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Wheel of Theodorus Bulletin Board

I’m excited to share my student’s creative wheel of theodorus projects which I turned into a Wheel of Theodorus Bulletin Board to decorate my high school math classroom.

Every year, I have this plan to change my bulletin boards out throughout the school year.  This year that happened only once.  It also happened way back in November, and I’m only now blogging about it.  I know I’ve found lots of bulletin board ideas online, so I wanted to make sure I got this posted.

I was looking for an artsy project for my trig students to do on those odd couple of days before Thanksgiving Break.  On Pinterest, I had pinned a picture of a Wheel of Theodorus, and I used that as my inspiration.  I gave my students the first page of this project sheet that I found thanks to good old google.

My students definitely struggled with reading the instructions and carrying them out.  I found that my students who tried to follow the steps on a piece of notebook paper first before starting on their final project that was to be turned in produced much better looking results!

Wheel of Theodorus Student Projects on Wheel of Theodorus Bulletin Board in High School Math Classroom

It was fun to see what creative ideas my students came up with to turn their spirals into.  I definitely need to look for more opportunities to give my students to be creative inside the classroom.  They never fail to surprise me!


Thursday 15th of September 2016

Hi my name is Allie and I am in the secondary education program at the University of Illinois in hopes of becoming a high school math teacher someday. I am just getting into this blogging thing and I love reading all of the creative and fun activities/lessons/insight that teachers have. I have learned so much already just from reading posts and stories from your own experience so thank you for that. I like the idea of showing off the student’s work on the bulletin board. It gives the students some power and a motivating activity that forces them to persevere through the problem. I was wondering if the students were able to work in groups on the problem? Was it for a grade, extra credit or just for fun? If it didn’t count for anything in class, I was wondering how you motivated your students to commit to the problem? Did you only put the good ones on the board or did you include everyone that turned one in? Thanks for hearing the rookie out and for considering my questions.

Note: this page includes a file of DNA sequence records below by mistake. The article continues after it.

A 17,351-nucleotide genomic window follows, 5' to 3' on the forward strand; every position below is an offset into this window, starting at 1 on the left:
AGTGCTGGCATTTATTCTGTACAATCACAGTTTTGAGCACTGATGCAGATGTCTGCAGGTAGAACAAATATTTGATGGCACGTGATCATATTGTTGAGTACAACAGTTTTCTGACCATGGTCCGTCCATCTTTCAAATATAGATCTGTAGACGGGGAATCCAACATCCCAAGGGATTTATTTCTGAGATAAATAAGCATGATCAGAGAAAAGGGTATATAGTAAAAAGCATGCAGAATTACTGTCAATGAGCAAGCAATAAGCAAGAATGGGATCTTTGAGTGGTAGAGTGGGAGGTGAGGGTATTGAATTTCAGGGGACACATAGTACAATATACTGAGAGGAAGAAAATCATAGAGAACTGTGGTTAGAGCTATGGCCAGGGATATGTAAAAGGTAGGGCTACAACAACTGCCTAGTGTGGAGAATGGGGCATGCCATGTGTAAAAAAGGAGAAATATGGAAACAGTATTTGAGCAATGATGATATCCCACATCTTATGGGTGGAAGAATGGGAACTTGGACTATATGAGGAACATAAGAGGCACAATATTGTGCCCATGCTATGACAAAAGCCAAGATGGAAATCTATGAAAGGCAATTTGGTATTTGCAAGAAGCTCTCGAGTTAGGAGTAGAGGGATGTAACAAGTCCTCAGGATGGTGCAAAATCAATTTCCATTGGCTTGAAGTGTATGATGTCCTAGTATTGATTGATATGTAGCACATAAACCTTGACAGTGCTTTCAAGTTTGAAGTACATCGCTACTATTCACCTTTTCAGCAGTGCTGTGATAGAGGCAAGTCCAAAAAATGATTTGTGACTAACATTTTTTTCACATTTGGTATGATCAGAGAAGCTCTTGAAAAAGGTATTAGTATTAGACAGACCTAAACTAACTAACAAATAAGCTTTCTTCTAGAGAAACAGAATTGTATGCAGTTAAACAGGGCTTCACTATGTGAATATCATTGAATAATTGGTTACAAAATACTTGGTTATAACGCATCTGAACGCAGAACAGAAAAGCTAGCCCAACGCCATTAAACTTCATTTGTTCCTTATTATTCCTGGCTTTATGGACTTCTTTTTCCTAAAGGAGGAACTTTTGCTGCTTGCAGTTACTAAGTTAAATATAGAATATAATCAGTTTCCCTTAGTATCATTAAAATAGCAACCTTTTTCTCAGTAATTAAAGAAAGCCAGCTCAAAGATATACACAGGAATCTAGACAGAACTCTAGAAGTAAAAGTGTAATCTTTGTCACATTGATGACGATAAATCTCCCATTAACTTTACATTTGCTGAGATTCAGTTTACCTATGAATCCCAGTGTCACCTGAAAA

Susan Hewett

Wednesday 15th of April 2015

I had my grade 9 geometry students do the spiral as part of their Pythagorean Theorem unit. Like you, I had some amazing creativity from my students! This was great, because I am teaching in Asia, and most students here do not add the creative touch to their work. Like you, I need to find more creative type activities for my students.

BTW, I love reading your blog. Even though I am in my 20th year of teaching, I am still inspired by other teachers and always looking for new ideas.

Sarah Carter (@mathequalslove)

Wednesday 15th of April 2015

Thanks Susan!

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